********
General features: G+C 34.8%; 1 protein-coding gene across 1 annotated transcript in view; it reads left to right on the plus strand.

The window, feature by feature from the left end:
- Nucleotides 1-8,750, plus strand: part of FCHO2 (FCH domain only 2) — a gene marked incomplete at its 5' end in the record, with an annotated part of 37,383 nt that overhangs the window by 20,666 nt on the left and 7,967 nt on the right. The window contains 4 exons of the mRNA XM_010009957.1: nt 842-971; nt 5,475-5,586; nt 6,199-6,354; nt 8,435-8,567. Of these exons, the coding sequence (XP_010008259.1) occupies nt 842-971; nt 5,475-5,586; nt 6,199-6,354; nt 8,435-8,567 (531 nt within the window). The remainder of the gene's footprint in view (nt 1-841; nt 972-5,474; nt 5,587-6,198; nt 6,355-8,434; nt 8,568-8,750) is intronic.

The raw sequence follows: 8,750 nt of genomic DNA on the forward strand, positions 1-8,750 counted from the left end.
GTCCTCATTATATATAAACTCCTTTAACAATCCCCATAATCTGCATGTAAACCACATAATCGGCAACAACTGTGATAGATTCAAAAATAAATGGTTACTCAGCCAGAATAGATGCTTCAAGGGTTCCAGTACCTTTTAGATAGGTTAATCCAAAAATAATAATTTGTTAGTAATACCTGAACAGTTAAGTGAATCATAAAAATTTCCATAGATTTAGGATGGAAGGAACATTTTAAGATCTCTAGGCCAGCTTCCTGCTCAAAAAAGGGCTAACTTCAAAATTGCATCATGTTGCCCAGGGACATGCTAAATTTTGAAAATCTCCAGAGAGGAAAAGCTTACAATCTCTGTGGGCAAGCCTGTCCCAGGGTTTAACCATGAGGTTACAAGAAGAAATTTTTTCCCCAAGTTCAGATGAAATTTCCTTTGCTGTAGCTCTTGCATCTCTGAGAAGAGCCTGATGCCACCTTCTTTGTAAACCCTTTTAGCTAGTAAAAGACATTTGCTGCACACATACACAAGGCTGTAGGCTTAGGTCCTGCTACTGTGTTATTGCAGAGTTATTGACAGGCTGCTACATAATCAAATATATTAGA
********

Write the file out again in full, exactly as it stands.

General features: G+C 34.8%; 1 protein-coding gene across 1 annotated transcript in view; it reads left to right on the plus strand.

The window, feature by feature from the left end:
- Nucleotides 1-8,750, plus strand: part of FCHO2 (FCH domain only 2) — a gene marked incomplete at its 5' end in the record, with an annotated part of 37,383 nt that overhangs the window by 20,666 nt on the left and 7,967 nt on the right. The window contains 4 exons of the mRNA XM_010009957.1: nt 842-971; nt 5,475-5,586; nt 6,199-6,354; nt 8,435-8,567. Of these exons, the coding sequence (XP_010008259.1) occupies nt 842-971; nt 5,475-5,586; nt 6,199-6,354; nt 8,435-8,567 (531 nt within the window). The remainder of the gene's footprint in view (nt 1-841; nt 972-5,474; nt 5,587-6,198; nt 6,355-8,434; nt 8,568-8,750) is intronic.

The raw sequence follows: 8,750 nt of genomic DNA on the forward strand, positions 1-8,750 counted from the left end.
GTCCTCATTATATATAAACTCCTTTAACAATCCCCATAATCTGCATGTAAACCACATAATCGGCAACAACTGTGATAGATTCAAAAATAAATGGTTACTCAGCCAGAATAGATGCTTCAAGGGTTCCAGTACCTTTTAGATAGGTTAATCCAAAAATAATAATTTGTTAGTAATACCTGAACAGTTAAGTGAATCATAAAAATTTCCATAGATTTAGGATGGAAGGAACATTTTAAGATCTCTAGGCCAGCTTCCTGCTCAAAAAAGGGCTAACTTCAAAATTGCATCATGTTGCCCAGGGACATGCTAAATTTTGAAAATCTCCAGAGAGGAAAAGCTTACAATCTCTGTGGGCAAGCCTGTCCCAGGGTTTAACCATGAGGTTACAAGAAGAAATTTTTTCCCCAAGTTCAGATGAAATTTCCTTTGCTGTAGCTCTTGCATCTCTGAGAAGAGCCTGATGCCACCTTCTTTGTAAACCCTTTTAGCTAGTAAAAGACATTTGCTGCACACATACACAAGGCTGTAGGCTTAGGTCCTGCTACTGTGTTATTGCAGAGTTATTGACAGGCTGCTACATAATCAAATATATTAGA